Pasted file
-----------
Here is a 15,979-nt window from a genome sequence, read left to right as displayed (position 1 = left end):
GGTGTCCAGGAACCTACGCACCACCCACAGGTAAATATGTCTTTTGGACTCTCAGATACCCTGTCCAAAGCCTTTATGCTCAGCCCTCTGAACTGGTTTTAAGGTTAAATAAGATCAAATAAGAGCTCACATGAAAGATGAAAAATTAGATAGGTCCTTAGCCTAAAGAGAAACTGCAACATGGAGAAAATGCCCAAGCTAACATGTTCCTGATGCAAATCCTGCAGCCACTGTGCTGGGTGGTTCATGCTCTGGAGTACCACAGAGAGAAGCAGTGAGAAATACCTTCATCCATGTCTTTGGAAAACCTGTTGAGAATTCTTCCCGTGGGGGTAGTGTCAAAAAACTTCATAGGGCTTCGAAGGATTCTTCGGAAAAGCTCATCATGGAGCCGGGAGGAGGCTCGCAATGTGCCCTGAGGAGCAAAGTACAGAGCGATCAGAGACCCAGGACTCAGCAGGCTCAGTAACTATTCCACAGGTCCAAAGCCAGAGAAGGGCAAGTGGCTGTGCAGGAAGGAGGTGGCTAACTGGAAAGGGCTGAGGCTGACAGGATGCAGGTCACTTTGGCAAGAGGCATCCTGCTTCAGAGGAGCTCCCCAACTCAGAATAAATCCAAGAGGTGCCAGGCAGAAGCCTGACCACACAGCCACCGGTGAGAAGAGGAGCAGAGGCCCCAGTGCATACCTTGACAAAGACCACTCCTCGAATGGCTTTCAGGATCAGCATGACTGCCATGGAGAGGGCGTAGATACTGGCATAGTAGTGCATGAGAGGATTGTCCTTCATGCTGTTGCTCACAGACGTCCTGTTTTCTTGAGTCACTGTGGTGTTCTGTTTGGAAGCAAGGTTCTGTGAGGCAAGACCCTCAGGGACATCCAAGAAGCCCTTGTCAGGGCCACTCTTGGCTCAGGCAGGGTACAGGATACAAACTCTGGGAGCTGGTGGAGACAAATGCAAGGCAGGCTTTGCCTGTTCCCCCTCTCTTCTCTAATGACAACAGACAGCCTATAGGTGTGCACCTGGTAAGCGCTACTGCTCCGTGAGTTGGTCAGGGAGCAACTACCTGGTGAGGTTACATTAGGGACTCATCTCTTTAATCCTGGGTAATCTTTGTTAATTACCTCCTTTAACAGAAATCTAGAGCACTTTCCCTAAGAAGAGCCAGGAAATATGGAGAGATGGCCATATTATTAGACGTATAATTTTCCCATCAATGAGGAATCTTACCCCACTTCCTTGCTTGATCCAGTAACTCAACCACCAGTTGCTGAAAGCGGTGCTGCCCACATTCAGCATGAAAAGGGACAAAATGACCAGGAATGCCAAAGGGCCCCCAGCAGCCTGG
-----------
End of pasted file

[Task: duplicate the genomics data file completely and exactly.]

Here is a 15,979-nt window from a genome sequence, read left to right as displayed (position 1 = left end):
GGTGTCCAGGAACCTACGCACCACCCACAGGTAAATATGTCTTTTGGACTCTCAGATACCCTGTCCAAAGCCTTTATGCTCAGCCCTCTGAACTGGTTTTAAGGTTAAATAAGATCAAATAAGAGCTCACATGAAAGATGAAAAATTAGATAGGTCCTTAGCCTAAAGAGAAACTGCAACATGGAGAAAATGCCCAAGCTAACATGTTCCTGATGCAAATCCTGCAGCCACTGTGCTGGGTGGTTCATGCTCTGGAGTACCACAGAGAGAAGCAGTGAGAAATACCTTCATCCATGTCTTTGGAAAACCTGTTGAGAATTCTTCCCGTGGGGGTAGTGTCAAAAAACTTCATAGGGCTTCGAAGGATTCTTCGGAAAAGCTCATCATGGAGCCGGGAGGAGGCTCGCAATGTGCCCTGAGGAGCAAAGTACAGAGCGATCAGAGACCCAGGACTCAGCAGGCTCAGTAACTATTCCACAGGTCCAAAGCCAGAGAAGGGCAAGTGGCTGTGCAGGAAGGAGGTGGCTAACTGGAAAGGGCTGAGGCTGACAGGATGCAGGTCACTTTGGCAAGAGGCATCCTGCTTCAGAGGAGCTCCCCAACTCAGAATAAATCCAAGAGGTGCCAGGCAGAAGCCTGACCACACAGCCACCGGTGAGAAGAGGAGCAGAGGCCCCAGTGCATACCTTGACAAAGACCACTCCTCGAATGGCTTTCAGGATCAGCATGACTGCCATGGAGAGGGCGTAGATACTGGCATAGTAGTGCATGAGAGGATTGTCCTTCATGCTGTTGCTCACAGACGTCCTGTTTTCTTGAGTCACTGTGGTGTTCTGTTTGGAAGCAAGGTTCTGTGAGGCAAGACCCTCAGGGACATCCAAGAAGCCCTTGTCAGGGCCACTCTTGGCTCAGGCAGGGTACAGGATACAAACTCTGGGAGCTGGTGGAGACAAATGCAAGGCAGGCTTTGCCTGTTCCCCCTCTCTTCTCTAATGACAACAGACAGCCTATAGGTGTGCACCTGGTAAGCGCTACTGCTCCGTGAGTTGGTCAGGGAGCAACTACCTGGTGAGGTTACATTAGGGACTCATCTCTTTAATCCTGGGTAATCTTTGTTAATTACCTCCTTTAACAGAAATCTAGAGCACTTTCCCTAAGAAGAGCCAGGAAATATGGAGAGATGGCCATATTATTAGACGTATAATTTTCCCATCAATGAGGAATCTTACCCCACTTCCTTGCTTGATCCAGTAACTCAACCACCAGTTGCTGAAAGCGGTGCTGCCCACATTCAGCATGAAAAGGGACAAAATGACCAGGAATGCCAAAGGGCCCCCAGCAGCCTGG